As part of our election season, one of the questions I was asked was why the Government sold down assets to pay off debt. The simple answer is that the asset sales were nothing to do with paying off debt. I actually backed the partial sell down of assets, but not for the reasons that were talked about in the public debate. Lets look at some of the arguments for and against, which stack up and which are red herrings.
Selling assets to pay down debt
Frankly the debate on both sides of the political divide was pretty shallow. National argued about paying down debt and investing the money elsewhere. Labour bemoaned the loss of dividends from the power companies. Frankly this whole transaction should be economically neutral, because the sale price should reflect the profits we expect in the future (any sales sweeteners aside).
In fact new research shows that the government might be able to have its cake and eat it too – reap the revenue from asset sales and still receive higher dividends from the companies. In the end I’d suggest it is a points decision to National: why have our Government money tied up in these assets when it’s the role of the private sector to conduct business? Especially when the private sector and pressure from investors seems to get better results. Unless someone has an objection to private business – do we hear that?
Then there’s the argument about some assets being “strategic”. Well that term is subject to abuse as well. The most strategic assets for a country are in food production and in New Zealand the government doesn’t own those. So again proponents of this argument have to establish their case, otherwise it becomes little more than ideology.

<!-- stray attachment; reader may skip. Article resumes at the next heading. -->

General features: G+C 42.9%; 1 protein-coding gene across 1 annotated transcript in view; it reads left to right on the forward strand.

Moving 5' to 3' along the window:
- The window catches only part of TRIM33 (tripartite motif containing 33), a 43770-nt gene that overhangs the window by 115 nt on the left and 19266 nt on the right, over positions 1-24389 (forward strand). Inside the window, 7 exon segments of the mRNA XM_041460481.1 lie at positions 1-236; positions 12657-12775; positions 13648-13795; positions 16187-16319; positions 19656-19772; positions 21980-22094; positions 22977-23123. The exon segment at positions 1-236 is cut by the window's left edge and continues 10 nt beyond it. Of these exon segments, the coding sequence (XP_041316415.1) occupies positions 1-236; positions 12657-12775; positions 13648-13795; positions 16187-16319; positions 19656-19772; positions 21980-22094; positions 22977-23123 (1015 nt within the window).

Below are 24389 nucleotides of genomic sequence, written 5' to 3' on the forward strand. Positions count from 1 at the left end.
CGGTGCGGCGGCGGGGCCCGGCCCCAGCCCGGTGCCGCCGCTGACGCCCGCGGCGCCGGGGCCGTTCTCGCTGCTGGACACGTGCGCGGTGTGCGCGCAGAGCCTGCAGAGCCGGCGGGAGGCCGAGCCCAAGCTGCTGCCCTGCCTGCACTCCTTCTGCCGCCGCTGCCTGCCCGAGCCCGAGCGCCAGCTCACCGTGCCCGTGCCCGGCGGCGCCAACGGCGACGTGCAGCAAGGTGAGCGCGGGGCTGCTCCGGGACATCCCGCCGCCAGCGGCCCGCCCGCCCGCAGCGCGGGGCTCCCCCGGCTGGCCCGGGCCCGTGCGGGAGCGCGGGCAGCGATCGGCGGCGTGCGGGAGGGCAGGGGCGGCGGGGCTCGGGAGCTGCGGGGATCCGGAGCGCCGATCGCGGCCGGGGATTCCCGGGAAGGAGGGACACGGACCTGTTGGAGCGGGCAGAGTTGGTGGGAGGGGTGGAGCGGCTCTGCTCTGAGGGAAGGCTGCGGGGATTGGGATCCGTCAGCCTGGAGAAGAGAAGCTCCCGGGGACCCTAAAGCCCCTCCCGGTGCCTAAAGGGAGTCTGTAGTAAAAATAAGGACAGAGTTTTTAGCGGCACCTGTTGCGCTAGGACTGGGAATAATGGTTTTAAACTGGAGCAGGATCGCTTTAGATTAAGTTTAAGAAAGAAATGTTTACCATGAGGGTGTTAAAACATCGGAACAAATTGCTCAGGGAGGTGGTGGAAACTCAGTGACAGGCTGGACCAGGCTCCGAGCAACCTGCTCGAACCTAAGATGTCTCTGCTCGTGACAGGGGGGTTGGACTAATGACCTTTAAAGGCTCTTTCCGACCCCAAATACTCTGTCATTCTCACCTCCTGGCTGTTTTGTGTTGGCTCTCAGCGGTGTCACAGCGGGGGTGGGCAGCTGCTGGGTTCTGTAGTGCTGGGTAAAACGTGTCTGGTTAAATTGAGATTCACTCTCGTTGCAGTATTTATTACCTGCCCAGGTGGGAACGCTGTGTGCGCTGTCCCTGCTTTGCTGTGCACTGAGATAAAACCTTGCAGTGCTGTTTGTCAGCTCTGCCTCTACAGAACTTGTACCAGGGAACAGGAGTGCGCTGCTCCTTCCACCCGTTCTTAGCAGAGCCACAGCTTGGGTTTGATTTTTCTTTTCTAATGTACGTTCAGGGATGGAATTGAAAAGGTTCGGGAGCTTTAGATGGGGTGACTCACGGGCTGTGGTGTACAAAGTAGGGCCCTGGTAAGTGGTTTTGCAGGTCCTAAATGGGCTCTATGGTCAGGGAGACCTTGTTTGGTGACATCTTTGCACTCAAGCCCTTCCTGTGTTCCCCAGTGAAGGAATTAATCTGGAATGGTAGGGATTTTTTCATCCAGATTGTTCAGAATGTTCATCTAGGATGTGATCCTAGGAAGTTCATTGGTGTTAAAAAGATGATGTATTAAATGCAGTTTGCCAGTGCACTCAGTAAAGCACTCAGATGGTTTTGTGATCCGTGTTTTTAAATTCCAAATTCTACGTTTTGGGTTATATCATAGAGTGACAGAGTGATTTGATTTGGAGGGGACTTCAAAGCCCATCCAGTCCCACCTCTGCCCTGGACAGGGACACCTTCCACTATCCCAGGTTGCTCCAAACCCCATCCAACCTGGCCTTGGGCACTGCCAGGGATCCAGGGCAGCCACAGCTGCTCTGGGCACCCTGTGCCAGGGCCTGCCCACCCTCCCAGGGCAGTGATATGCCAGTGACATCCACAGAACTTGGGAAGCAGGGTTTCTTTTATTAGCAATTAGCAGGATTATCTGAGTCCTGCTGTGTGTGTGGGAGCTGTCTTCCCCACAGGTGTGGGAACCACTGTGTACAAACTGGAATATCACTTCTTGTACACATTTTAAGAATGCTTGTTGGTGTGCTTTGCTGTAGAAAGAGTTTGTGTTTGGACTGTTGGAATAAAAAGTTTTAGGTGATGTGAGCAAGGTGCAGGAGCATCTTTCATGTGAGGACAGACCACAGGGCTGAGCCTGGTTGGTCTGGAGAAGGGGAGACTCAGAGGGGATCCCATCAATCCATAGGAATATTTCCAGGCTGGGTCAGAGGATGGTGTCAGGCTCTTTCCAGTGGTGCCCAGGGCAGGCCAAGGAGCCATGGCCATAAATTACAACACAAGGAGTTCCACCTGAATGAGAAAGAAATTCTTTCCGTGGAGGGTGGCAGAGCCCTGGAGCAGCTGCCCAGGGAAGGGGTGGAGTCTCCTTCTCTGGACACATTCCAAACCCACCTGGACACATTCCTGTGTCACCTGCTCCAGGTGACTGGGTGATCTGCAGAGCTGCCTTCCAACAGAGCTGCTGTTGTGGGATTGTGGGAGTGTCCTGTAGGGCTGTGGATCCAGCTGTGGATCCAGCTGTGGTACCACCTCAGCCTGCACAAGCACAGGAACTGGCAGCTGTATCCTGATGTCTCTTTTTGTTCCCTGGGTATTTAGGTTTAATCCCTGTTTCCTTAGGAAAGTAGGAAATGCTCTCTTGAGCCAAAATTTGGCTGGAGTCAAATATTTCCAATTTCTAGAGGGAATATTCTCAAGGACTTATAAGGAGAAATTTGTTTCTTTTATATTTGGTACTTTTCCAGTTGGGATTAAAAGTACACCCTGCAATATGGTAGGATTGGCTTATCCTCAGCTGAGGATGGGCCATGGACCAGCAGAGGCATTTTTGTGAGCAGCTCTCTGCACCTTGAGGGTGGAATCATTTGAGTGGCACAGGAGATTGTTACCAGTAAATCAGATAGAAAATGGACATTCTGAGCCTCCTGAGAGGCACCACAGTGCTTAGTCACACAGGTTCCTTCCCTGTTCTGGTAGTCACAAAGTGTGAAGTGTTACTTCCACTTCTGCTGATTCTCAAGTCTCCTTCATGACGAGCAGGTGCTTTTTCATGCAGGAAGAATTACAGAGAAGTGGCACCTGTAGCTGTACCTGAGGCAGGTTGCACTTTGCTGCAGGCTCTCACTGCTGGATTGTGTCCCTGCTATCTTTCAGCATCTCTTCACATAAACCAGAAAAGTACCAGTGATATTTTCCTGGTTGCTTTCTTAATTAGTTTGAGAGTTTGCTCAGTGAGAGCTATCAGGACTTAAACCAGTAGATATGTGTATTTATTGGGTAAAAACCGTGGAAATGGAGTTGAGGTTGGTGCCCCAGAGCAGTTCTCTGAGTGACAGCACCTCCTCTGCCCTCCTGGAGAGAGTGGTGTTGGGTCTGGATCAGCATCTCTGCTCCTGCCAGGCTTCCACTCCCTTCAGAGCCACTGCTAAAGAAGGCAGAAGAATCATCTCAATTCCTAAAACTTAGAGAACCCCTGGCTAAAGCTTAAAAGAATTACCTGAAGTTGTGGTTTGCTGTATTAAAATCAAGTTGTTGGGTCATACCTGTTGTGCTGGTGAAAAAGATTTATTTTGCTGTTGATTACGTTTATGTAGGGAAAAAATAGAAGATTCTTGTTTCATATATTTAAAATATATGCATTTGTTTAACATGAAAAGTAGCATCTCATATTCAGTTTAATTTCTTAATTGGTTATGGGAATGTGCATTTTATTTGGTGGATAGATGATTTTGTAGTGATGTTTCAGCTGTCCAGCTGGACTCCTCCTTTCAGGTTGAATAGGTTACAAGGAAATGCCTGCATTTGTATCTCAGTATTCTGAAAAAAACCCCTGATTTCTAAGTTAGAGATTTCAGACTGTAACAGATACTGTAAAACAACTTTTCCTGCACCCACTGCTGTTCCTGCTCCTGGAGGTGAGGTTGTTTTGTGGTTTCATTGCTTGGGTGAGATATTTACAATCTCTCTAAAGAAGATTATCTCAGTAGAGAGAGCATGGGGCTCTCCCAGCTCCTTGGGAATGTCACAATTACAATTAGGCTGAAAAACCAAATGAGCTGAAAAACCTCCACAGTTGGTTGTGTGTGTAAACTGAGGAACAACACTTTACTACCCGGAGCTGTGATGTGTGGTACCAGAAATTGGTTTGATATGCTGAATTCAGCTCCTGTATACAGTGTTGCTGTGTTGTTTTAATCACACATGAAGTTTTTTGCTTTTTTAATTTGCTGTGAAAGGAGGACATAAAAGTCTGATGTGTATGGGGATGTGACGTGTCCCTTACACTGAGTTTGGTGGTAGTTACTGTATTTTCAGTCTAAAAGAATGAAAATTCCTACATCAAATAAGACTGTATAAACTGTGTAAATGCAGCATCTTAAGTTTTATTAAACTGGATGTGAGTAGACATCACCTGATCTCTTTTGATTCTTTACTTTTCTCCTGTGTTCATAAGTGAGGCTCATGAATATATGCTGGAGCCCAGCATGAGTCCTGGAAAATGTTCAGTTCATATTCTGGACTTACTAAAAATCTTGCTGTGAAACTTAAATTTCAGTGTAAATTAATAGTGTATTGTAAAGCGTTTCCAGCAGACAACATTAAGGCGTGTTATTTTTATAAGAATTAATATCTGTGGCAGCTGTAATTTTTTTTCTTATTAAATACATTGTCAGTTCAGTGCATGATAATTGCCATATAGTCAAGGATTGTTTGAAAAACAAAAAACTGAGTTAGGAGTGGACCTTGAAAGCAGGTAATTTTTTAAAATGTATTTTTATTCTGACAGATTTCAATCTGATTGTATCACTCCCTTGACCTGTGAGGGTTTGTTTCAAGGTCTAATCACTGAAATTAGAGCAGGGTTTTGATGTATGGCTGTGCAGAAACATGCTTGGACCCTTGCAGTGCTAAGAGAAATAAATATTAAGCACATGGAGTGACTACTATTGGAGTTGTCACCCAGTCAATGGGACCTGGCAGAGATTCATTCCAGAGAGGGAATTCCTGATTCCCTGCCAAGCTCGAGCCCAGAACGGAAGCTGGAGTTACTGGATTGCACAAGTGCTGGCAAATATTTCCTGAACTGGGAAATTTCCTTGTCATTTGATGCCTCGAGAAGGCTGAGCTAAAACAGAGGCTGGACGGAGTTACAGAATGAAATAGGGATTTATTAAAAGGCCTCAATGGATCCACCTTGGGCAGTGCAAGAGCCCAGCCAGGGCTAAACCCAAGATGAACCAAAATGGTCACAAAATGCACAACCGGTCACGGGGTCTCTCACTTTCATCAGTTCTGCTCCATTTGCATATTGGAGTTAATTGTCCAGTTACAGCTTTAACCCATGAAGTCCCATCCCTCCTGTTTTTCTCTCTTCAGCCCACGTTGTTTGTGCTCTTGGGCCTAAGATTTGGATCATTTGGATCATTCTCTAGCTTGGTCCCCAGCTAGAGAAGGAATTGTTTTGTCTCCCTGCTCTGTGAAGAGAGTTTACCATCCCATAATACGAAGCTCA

Generally the government shouldn’t own businesses…
As an economist, my starting point is that government shouldn’t be in business. Sure, there are a few exceptions to this general line (which I will explore below), but I don’t think these assets meet the ‘exceptional’ test. Having looked at the substantive arguments, it’s bracing to examine the rhetoric coming from both sides.
I’m sceptical of government-run businesses. There’s a long and sad history of failures and bail-outs, of management incompetence and self-serving behaviour, and of business strategies that are aimed at political, not economic, objectives. At the extreme, we have the experience of the former Soviet Bloc to look at. But those with a reasonable memory will recall spectacular failures closer to home too – such as the collapse and tax-funded bailout of (then state-owned) BNZ in 1990. Owning a business is risky, as this Government has found out with Solid Energy. Private operators can manage that risk better, and if necessary declare bankruptcy, whereas the government has nowhere to go. Also private businesses firstly have to convince the market that it’s worth investing in them, whereas all a State business needs is a bunch of well-meaning but lightweight politicians to be enthused to invest other people’s money. That is why over the last thirty years most governments around the world have privatised business assets and avoided nationalising them.
… except sometimes